Blog

Protecting Your Teeth When You’re Playing Sports Posted on December 3, 2015

It’s great to be active! Movement and motion are an important part of making sure our bodies remain healthy and strong, and many enjoy staying active through sports and sports-related activities.

While being involved in sports is important for your health, you should also make sure that your mouth is protected so that you can continue to play and have fun. There’s a high number of tooth injuries that are caused by sports—getting hit in the face with a ball, falling on your face, or even being kicked or hit accidentally—can causes your teeth to crack.

Injury Prevention: How to Be Prepared

Protect your mouth the right way. It’s important that you keep your entire mouth protected – not just your teeth. That means that you should make sure your teeth, gums, tongue, and inner and outer mouth are covered or somehow shielded. A mouth guard should be used for high- or medium-contact sports, including football, martial arts, soccer, rugby, and hockey. There are certain kinds of mouth guards that are available:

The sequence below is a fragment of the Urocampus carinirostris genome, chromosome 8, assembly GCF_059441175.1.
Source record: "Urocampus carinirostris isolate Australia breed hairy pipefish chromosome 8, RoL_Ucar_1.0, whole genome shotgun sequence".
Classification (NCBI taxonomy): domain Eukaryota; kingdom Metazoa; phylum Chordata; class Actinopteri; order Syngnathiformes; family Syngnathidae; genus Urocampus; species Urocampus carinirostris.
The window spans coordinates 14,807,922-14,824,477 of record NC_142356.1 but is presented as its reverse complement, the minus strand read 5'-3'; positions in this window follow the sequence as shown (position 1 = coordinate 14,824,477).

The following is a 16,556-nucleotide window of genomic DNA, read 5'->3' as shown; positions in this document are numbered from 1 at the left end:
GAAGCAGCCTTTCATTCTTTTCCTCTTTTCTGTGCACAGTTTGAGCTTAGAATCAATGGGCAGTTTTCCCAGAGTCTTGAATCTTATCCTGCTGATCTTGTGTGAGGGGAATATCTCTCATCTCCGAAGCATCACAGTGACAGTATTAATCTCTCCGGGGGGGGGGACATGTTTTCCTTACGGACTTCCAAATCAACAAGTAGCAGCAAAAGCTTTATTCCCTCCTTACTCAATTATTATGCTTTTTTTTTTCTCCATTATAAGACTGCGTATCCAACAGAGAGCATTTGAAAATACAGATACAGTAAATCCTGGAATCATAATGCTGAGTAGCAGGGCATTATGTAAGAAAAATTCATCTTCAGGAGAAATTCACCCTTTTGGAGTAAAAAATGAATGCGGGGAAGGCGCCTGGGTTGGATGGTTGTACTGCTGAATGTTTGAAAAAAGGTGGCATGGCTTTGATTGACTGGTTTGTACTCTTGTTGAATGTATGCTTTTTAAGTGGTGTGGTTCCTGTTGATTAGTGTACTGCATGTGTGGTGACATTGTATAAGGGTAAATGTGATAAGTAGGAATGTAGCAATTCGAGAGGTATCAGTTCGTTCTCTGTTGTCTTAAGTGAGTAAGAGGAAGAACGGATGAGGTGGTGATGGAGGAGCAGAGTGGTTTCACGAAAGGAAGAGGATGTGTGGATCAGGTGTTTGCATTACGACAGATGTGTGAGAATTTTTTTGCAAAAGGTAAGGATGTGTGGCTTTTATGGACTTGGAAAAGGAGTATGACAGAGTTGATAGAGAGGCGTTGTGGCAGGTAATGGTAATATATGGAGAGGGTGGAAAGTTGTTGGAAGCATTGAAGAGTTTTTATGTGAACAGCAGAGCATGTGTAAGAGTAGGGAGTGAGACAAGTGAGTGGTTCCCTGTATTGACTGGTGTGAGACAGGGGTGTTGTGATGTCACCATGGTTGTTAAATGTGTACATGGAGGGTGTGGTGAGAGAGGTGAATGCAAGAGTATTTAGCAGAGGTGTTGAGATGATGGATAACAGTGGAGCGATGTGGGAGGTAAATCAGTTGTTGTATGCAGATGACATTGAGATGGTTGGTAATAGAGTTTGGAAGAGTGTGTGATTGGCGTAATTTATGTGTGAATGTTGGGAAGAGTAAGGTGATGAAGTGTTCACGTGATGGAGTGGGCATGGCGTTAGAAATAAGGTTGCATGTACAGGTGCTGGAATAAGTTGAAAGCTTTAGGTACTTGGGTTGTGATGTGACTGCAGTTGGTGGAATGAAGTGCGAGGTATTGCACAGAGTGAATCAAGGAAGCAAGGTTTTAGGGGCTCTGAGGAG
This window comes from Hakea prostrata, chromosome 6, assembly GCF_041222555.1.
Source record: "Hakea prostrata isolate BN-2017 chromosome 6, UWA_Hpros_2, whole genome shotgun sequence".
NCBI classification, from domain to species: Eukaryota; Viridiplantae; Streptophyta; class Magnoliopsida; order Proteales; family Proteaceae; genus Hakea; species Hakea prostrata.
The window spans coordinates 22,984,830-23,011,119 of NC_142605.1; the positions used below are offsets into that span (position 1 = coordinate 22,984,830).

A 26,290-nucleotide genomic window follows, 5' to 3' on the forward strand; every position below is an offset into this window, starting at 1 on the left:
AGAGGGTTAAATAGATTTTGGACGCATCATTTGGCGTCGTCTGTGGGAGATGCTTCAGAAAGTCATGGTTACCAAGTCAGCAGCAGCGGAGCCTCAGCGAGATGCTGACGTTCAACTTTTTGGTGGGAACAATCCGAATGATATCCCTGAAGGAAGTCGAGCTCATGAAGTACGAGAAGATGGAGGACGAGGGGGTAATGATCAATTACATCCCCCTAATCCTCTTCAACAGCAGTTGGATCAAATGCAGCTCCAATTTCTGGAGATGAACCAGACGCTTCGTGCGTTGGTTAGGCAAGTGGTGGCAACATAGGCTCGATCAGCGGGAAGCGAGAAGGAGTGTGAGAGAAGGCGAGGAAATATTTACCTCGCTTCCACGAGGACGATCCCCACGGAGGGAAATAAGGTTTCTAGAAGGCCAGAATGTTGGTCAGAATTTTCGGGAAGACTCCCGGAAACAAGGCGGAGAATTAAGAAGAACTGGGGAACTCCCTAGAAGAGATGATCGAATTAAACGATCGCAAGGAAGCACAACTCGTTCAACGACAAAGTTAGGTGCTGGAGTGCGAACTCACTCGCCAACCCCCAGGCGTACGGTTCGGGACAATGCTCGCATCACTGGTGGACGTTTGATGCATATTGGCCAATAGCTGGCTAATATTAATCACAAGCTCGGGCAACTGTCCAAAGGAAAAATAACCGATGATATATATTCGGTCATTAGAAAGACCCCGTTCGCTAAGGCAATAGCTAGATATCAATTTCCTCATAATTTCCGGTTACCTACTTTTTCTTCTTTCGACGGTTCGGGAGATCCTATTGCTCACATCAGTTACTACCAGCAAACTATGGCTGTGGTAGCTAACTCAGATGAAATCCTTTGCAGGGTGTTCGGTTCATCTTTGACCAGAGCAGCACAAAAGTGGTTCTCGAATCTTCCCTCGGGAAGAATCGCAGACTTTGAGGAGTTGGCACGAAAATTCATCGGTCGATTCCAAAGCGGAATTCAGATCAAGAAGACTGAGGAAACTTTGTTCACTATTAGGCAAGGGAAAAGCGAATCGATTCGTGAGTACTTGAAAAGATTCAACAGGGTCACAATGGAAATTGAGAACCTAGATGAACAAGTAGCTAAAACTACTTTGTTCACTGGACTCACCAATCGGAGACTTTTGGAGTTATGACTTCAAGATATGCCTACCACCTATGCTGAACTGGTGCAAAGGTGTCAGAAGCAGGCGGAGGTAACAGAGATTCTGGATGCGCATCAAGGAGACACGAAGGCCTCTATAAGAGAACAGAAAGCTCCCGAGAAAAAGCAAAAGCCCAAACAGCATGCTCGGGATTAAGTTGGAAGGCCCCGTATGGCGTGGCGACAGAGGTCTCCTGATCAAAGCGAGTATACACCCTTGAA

• Ready-to-wear Guards. These guards are commonly sold at sporting goods sports and other large stores with sporting goods departments. They come in several sizes, including small, medium, and large. While they are inexpensive, they often don’t fit very well since they are one size fits many, and so may not fully protect your mouth.
  • Boil guards. These guards also come in small, medium, and large sizes. You buy the proper size and boil them for a few minutes in water until they become soft. Then, you bite into them to create a mold. The material will harden and create a guard to protect your teeth.
  • Custom Guards. A custom-fitted mouth guard is often the best choice. It will cost more, but the materials are high-quality and will fit your mouth precisely.

If you have cracked a tooth or experienced other trauma from a sports-related injury, be sure to visit an endodontist right away. Dr. Semashko of Endodontics in Cranberry will examine the tooth (or teeth) and then let you know if endodontic treatment such as a root canal is needed.

Share on FacebookShare on Google+Tweet about this on TwitterShare on LinkedIn